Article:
If you like punishing design and smooth game flow look no further. Splasher is wacky, 2D platformer developed by Splashteam. Which consists of Romain Claude working on design, coding, and sound, Richard Vatinel handling the art and graphics, and David Boitier orchestrating the tunes. Some may even know Mr. Claude as the former designer of Rayman Origins, Rayman Legends, and Rabbids Go Home over at Ubisoft. About a week ago, gameplay for the titular game released on Youtube. I was immediately taken in with the fast paced gameplay and challenging level design.
I had to know more. Luckily, my inquiry was met with a response from the main architect of Splasher, Romain Claude. Not only did he agree to answer all my questions but also showcased his passion. The love he had for his creation was so palpable that I had no trouble believing Splasher had won several awards pre-release. Mr. Claude held nothing back regarding in-depth information and what inspires him. Needless to say, I can’t wait to have this game in my hands come early 2017.
Pure PlayStation: When people look at Splasher, they’ll see a fast paced, 2D platformer. I know paint plays a critical role in the gameplay but mind expanding on how Splasher is unique?
Romain Claude: So in the beginning the only thing you can do is shoot water and jump. At this point the game really looks like a traditional platforming and shooting game but with other powers thanks to paint canons, such as sticking and bouncing to walls. Later in the game you will acquire these powers and it’s up to you to choose what surface you want to paint, in what color, and in what order to create the path by yourself.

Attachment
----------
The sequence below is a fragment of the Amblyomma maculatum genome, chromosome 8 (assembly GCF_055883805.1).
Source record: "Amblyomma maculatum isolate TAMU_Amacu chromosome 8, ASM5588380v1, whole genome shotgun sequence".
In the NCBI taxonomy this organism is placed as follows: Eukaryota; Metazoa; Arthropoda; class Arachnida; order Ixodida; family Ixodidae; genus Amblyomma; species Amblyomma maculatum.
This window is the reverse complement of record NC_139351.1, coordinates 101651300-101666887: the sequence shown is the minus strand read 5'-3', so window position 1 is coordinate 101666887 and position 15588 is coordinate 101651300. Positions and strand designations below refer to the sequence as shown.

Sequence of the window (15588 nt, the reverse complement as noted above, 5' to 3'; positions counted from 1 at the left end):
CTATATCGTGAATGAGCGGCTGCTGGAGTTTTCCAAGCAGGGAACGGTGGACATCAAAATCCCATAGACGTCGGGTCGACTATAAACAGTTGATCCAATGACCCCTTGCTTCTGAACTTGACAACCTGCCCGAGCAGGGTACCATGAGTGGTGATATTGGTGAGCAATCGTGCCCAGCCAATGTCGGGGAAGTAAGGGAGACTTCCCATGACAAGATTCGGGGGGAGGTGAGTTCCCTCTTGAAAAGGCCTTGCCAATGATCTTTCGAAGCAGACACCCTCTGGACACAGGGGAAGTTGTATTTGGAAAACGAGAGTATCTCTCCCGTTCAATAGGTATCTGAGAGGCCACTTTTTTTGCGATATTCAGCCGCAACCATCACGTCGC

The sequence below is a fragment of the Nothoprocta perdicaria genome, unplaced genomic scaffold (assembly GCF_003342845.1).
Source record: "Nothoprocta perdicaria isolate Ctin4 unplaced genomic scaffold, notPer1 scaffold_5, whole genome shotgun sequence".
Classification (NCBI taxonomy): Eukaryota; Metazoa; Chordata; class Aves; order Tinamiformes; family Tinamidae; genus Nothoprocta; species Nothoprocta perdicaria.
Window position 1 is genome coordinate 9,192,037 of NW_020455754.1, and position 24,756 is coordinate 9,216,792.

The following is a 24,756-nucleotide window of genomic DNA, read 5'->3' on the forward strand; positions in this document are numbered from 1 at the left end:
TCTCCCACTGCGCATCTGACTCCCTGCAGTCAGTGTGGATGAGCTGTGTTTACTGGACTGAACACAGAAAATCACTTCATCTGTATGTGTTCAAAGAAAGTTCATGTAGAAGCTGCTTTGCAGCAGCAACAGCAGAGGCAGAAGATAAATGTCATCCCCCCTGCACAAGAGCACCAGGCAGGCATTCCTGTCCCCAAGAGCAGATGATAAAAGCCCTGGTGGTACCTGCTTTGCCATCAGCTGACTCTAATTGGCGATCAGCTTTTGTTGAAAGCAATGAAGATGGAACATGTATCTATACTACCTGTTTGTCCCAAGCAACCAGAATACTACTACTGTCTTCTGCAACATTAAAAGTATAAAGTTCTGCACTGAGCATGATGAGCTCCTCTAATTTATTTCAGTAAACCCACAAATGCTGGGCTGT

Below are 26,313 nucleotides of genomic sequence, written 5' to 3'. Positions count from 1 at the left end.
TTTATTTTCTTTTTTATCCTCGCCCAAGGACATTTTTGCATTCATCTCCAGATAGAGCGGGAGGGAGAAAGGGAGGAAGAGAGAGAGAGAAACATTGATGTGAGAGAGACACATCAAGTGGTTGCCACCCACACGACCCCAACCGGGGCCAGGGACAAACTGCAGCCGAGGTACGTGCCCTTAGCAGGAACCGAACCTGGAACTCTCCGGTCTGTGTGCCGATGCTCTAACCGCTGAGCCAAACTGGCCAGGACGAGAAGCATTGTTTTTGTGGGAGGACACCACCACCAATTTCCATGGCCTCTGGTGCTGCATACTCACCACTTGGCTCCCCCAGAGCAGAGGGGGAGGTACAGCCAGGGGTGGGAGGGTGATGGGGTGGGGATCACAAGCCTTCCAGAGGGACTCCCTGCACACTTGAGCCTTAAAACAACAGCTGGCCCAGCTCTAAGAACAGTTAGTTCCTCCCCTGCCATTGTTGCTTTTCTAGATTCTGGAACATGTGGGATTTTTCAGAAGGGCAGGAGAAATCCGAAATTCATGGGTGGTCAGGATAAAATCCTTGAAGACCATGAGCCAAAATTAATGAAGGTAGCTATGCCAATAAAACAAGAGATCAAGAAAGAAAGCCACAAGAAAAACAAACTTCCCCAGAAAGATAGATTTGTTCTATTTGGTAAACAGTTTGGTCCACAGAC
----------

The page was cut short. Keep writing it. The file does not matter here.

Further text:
Pure PlayStation: Were there any specific influences for the game? A certain title or individual? Like Portal liquid for paints?
Romain Claude: Super Meat Boy, Portal 2/Power Of Paint, Battle Block Theater, Splatoon (when the game came out a couple of things inspired me as well, but we were already quite far in the game design process), and Ratchet & Clank (they do platforming + aim assisted shooting quite well). I also reused many things I’ve learned in previous games I’ve worked on, such as Rayman Origins and Rayman Legends.
Pure PlayStation: In the game’s description, you use the word demanding. What do you mean exactly?
Romain Claude: The first levels are quite cool and didactic but as much as you progress, beating a level requires trickier executions. Each liquid is mapped on a button. When you have to juggle with 2 of them, then later on 3 of them, in fast paced platforming sequences, with sometimes less than half a second to choose can very demanding.
Pure PlayStation: Splasher has a time attack and speedrun mode along with “special fun modes,” where you kill all the splashers yourself. Can you explain how they work?
Romain Claude: The speedrun mode features a continuous chronometer from the beginning to the end of the game. Whenever you finish one level you instantly start the next one until you finish the game. No cut scenes and Hub loop. Then you can compare your score with other people in a leaderboard. Some achievements will also be related to this mode.